Underrepresentation in STEM Is an Economic Issue, Too

Young girl uses pipe cleaners in educational project.

A future STEM professional sharpens up her skills.

August 14, 2013

It is well known that women and girls are underrepresented in math and science fields, and there are some pretty spectacular initiatives out there for getting girls interested in STEM (Tech Trek, Battle of the Plans, and Goldie Blox, to name a few). In addition to gender imbalance, however, disparities in STEM involvement also exist across income levels.

Tara Chklovski is the co-founder of Iridescent, an initiative which received an AAUW Community Action Grant in 2008. Iridescent is a nonprofit organization aiming to expand access to the STEM fields  and give voice to children in low-income communities, with specific initiatives geared toward empowering girls.  I recently had the opportunity to talk to Chklovski about her work and the future of Iridescent.

Children work together on an engineering-based task.

Iridescent utilizes educational tasks that spark children’s early interest in science, engineering, and math.

The concept behind Iridescent is based on the understanding that STEM professionals, be they engineers, scientists, or mathematicians, have a very particular set of skills that are specific to their field. Currently, we don’t see these skills being pursued by enough people in low-income communities. This means that a vast number of potential creators, thinkers, and contributors are largely left out of the STEM conversation. Chklovski emphasizes that from both an economic view (of the productive value of maximizing diverse perspectives) and a social one (of providing equal opportunity to excel in STEM), “it makes sense to bring a lot of voices to the problem-solving table.” So Iridescent is doing something about it.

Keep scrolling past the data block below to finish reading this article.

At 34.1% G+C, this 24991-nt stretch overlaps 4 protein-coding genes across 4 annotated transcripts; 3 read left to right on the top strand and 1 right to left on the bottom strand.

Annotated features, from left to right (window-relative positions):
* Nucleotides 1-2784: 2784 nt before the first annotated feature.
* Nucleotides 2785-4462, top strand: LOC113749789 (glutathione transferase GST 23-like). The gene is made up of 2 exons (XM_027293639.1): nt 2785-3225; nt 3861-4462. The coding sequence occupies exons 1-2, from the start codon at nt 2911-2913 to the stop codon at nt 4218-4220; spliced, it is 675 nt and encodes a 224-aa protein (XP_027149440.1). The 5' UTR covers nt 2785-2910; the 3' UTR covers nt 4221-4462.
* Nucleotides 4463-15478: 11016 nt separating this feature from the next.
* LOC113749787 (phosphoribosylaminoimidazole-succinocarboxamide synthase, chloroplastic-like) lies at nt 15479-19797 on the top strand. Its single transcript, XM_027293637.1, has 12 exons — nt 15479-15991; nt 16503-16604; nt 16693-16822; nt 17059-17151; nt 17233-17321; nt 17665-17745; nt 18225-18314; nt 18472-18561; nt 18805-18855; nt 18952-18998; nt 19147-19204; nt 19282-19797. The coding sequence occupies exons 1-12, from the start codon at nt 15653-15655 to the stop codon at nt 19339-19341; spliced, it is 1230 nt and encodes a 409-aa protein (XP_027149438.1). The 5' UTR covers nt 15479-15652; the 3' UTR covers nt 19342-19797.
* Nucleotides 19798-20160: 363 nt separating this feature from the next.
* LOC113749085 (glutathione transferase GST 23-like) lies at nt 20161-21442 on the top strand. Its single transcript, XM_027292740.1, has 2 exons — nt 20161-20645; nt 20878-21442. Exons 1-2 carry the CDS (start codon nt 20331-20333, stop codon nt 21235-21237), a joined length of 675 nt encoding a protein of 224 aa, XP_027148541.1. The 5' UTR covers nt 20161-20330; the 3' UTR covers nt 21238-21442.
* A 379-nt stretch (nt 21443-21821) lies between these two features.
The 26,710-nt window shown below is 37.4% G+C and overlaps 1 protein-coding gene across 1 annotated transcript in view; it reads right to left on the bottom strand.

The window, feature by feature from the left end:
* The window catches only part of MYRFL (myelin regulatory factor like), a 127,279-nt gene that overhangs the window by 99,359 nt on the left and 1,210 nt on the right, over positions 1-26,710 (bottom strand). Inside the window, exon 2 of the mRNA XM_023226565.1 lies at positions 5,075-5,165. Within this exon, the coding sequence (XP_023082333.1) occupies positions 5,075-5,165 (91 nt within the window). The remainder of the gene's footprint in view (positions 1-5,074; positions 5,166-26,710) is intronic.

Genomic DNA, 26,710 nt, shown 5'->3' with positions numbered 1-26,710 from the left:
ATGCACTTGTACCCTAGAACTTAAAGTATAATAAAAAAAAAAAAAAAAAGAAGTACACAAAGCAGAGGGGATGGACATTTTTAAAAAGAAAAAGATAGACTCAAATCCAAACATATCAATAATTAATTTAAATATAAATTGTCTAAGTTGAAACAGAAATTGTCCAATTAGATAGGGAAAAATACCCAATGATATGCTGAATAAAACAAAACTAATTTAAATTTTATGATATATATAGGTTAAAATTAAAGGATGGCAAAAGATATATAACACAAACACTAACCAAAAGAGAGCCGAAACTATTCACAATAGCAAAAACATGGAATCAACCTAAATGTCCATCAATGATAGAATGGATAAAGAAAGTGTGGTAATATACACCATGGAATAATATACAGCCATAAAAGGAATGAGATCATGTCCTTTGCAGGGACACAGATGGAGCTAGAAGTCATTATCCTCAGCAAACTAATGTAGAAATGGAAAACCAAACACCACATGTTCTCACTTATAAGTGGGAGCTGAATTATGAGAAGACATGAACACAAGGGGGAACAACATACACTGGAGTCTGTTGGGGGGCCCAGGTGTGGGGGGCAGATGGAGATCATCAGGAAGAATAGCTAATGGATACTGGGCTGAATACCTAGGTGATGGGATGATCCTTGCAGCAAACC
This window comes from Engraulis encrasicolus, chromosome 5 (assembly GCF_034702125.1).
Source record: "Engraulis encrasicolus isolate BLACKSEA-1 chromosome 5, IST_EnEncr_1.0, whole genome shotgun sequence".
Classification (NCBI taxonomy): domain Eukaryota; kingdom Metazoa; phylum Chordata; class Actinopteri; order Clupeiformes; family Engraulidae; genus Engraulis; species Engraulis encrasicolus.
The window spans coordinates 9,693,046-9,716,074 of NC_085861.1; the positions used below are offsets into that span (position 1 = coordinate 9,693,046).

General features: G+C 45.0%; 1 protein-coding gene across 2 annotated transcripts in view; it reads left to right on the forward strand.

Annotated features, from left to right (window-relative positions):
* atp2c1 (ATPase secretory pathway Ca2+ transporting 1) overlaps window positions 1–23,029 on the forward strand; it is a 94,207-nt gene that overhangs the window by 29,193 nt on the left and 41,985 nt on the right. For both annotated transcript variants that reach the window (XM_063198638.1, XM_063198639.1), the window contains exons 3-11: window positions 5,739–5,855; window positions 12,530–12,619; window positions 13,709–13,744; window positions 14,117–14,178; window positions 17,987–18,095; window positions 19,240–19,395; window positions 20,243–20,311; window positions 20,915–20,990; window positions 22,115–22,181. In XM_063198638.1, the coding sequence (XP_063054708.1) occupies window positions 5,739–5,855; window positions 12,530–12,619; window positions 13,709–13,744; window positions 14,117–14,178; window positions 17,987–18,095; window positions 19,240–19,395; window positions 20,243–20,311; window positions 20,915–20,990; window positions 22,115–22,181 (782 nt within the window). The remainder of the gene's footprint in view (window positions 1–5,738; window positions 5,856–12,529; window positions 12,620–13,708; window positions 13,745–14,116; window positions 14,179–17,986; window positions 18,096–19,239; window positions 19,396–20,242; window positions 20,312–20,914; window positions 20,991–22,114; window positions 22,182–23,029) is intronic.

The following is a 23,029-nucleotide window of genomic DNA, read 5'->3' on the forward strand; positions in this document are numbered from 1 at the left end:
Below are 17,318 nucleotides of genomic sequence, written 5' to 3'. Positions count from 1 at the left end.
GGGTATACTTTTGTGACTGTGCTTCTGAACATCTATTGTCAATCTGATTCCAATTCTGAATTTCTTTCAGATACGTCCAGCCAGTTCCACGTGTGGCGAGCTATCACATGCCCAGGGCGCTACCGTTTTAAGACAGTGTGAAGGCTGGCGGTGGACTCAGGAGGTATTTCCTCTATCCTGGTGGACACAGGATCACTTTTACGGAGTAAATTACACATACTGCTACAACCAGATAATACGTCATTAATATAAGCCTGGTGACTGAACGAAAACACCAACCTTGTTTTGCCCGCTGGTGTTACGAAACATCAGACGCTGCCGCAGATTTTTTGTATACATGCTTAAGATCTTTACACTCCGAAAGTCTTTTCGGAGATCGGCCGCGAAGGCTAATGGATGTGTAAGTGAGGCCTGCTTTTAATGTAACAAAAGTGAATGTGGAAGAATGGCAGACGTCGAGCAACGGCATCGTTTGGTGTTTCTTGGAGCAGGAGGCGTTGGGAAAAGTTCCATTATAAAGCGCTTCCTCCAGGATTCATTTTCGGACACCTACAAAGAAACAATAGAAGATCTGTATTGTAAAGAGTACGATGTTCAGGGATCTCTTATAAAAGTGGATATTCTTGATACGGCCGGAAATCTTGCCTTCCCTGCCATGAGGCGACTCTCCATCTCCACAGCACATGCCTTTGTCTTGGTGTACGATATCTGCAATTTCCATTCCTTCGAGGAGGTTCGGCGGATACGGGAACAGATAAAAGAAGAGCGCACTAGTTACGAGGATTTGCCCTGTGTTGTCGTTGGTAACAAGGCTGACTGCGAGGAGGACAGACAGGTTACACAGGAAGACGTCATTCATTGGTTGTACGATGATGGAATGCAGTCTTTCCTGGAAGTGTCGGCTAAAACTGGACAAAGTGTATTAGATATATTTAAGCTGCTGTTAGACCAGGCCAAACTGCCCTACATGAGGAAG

Iridescent’s model creates exciting, STEM-based curricula for boys and girls in underserved communities and builds infrastructure through high parental involvement and support. It comes down to helping children discover their science-based interests while developing strong support systems that encourage and facilitate success. It emphasizes teaching children that their potential to contribute to science is limitless and invaluable. “It’s about changing the way a community is thinking,” says Chklovksi. Already, Iridescent has reached over 80,000 children and engineers in over 20 countries, including many U.S. cities.

Children work with a teacher on an engineering-based task.

Collaborative engineering exercises are an exciting way to introduce children to STEM.

Of particular importance to Iridescent is a focus on girls and STEM. The organization’s initiative Technovation Challenge has been widely successful in introducing girls to engineering and entrepreneurship. Through the program, middle and high school girls identify a problem impacting their community. They use technology to create and design a plan to solve the problem, then pitch the plan to a panel. The winning project is actually funded and implemented in their community. “The change in these girls is incredible — girls who have no understanding of how to address an engineering problem, and over many semesters they blossom,” says Chklovski.

Reflecting on how far Iridescent has come since 2008, Chklovski remarks on the impact of the AAUW Community Action Grant. “It is always hard in the beginning when a program is getting off the ground; there is a need for visionary funders who feel the potential of a program and are willing to put funding behind it. AAUW helped us in the early years to take a next step. Without these early funders who believe in the vision, it is impossible.”

This post was written by AAUW Fellowships and Grants Intern Emily Carroll.

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